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Is Google subsidizing the Nexus 5? T-Mobile seems to think so

T-Mobile told a publication that its Nexus 5 customers will pay the actual full price for the handset, implying that Google is subsidizing the device.
November 8, 2013
Google Nexus 5 drop test aa

After announcing that its Nexus 5 costs $100 more than what Google charges for the handset, T-Mobile said that it doesn’t make a profit on Nexus 5 sales, suggesting that Google is quietly subsidizing the device.

The T-Mobile Nexus 5 (16GB model) costs $450 – comprised of a down payment of $42 and 24 monthly installments of $17 each – which is precisely $100 more than what Google is selling the device for in the Play Store.

But T-Mobile is not pocketing the extra $100, CNET says, after having talked to a representative of the carrier. T-Mobile customers will apparently pay the full price of the handset, while those buyers that get it from the Google Play Store will get it cheaper.

When announcing the handset, Google did not mention anything about a subsidy, and while it may be questionable, it does sort of make sense.

After all, just because Google is willing to sell the handset starting at $349 doesn’t mean that LG is also interested in selling a handset with flagship specs for anything less than a flagship price.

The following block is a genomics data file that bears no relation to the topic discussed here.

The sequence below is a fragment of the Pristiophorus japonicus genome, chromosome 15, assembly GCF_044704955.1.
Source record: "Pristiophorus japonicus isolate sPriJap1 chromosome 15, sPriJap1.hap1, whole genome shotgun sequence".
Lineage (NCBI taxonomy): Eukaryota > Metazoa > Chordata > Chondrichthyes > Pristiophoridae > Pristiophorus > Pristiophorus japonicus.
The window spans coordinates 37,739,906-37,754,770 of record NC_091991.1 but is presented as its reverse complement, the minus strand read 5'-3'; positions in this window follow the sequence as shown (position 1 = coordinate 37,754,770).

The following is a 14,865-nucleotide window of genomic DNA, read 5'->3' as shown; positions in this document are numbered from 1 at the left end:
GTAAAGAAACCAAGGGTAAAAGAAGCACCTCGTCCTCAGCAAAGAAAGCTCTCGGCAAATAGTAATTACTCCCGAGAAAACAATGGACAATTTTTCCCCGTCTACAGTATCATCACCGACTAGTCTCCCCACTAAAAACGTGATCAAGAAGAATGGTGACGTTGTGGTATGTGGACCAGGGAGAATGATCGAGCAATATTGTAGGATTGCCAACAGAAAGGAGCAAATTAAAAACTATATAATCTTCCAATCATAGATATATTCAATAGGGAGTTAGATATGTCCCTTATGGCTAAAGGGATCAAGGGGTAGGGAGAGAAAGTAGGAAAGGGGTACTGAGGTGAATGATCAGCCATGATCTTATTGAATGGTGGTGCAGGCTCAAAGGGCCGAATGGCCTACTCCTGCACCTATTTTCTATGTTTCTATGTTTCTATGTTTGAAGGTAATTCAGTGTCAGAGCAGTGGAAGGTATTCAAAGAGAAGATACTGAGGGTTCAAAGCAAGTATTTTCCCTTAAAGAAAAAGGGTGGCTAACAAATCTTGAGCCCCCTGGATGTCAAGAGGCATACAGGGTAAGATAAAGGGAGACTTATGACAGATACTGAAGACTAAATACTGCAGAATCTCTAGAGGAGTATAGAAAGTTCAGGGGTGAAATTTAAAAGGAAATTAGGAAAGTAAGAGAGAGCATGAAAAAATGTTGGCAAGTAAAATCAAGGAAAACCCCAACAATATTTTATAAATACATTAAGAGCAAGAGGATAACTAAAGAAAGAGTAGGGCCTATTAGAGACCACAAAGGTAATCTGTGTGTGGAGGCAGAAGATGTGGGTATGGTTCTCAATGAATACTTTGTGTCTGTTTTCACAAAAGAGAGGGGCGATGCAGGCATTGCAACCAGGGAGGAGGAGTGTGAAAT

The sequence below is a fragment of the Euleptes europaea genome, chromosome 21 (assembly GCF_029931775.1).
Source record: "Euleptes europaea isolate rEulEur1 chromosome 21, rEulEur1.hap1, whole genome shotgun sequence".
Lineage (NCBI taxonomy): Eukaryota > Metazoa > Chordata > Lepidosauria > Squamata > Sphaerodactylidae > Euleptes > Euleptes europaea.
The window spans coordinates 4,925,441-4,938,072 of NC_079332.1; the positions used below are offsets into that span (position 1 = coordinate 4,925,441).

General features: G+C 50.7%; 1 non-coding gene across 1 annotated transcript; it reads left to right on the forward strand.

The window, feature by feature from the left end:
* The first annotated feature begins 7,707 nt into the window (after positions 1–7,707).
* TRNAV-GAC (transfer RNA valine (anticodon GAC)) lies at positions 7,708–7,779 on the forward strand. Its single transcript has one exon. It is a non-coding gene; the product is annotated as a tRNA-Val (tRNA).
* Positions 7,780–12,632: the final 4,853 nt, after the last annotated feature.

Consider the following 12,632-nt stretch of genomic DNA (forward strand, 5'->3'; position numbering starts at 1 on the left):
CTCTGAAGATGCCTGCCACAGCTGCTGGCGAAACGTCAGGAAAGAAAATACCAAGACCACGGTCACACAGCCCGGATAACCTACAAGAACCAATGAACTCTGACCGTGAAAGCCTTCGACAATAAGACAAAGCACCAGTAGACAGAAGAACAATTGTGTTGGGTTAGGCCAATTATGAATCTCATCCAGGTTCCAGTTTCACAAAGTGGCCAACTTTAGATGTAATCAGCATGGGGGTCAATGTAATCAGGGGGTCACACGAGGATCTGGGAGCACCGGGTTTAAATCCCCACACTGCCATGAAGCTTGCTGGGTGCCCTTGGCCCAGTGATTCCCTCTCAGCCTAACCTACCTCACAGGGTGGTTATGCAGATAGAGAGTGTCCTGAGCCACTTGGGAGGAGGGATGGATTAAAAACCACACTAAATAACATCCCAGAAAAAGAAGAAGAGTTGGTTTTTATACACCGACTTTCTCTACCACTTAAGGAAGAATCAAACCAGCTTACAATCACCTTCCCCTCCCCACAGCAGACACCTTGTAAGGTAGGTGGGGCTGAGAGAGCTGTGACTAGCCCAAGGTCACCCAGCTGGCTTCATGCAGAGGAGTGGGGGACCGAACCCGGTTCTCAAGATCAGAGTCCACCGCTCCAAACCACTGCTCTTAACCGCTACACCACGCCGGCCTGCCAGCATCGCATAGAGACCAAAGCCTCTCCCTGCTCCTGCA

At the end of the day, LG only makes money off the Nexus 5 by selling it either together with Google or with carrier partners. But Google can further profit after Nexus sales from the content it sells through the Google Play Store and the related advertising revenue it generates from Google services users.

That’s probably even more so when you add in the better tailored ads that can be served to those users that trust Google with a lot of information, such as Google Now users on Android devices such as the Nexus 5.

So in theory, Google may end up making up for any losses caused by such subsidies.

But would Google subsidize it for $100? The answer to the question doesn’t really matter. What’s clear is that the Nexus 5 is getting plenty of attention from interested buyers, which is good news for Google and its products.

This also doesn’t mean that everyone else has to sell it for the same price, T-Mobile included, and it’s up to the consumer to choose where to buy the handset from.

We’ll remind you that the Nexus 4 also happened to be cheaper in the Play Store than in carrier stores. Does that mean that Google subsidized the Nexus 4 as well? Does it really matter?